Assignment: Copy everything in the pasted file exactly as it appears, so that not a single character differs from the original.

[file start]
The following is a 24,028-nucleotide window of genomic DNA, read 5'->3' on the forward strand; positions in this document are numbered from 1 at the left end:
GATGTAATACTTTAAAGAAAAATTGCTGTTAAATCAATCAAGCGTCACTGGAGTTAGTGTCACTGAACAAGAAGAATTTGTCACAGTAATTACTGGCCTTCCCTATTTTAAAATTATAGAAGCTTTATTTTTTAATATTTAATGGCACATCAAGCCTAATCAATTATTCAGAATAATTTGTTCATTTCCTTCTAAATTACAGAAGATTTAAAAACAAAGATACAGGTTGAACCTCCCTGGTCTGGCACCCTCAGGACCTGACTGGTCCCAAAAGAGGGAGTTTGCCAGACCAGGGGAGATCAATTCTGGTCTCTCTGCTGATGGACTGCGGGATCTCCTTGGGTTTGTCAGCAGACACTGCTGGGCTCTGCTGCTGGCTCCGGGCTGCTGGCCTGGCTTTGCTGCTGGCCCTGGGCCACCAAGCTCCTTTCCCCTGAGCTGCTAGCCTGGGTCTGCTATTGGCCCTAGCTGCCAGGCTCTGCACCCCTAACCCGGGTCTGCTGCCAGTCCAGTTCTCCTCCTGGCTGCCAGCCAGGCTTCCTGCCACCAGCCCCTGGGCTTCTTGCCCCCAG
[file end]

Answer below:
The following is a 24,028-nucleotide window of genomic DNA, read 5'->3' on the forward strand; positions in this document are numbered from 1 at the left end:
GATGTAATACTTTAAAGAAAAATTGCTGTTAAATCAATCAAGCGTCACTGGAGTTAGTGTCACTGAACAAGAAGAATTTGTCACAGTAATTACTGGCCTTCCCTATTTTAAAATTATAGAAGCTTTATTTTTTAATATTTAATGGCACATCAAGCCTAATCAATTATTCAGAATAATTTGTTCATTTCCTTCTAAATTACAGAAGATTTAAAAACAAAGATACAGGTTGAACCTCCCTGGTCTGGCACCCTCAGGACCTGACTGGTCCCAAAAGAGGGAGTTTGCCAGACCAGGGGAGATCAATTCTGGTCTCTCTGCTGATGGACTGCGGGATCTCCTTGGGTTTGTCAGCAGACACTGCTGGGCTCTGCTGCTGGCTCCGGGCTGCTGGCCTGGCTTTGCTGCTGGCCCTGGGCCACCAAGCTCCTTTCCCCTGAGCTGCTAGCCTGGGTCTGCTATTGGCCCTAGCTGCCAGGCTCTGCACCCCTAACCCGGGTCTGCTGCCAGTCCAGTTCTCCTCCTGGCTGCCAGCCAGGCTTCCTGCCACCAGCCCCTGGGCTTCTTGCCCCCAG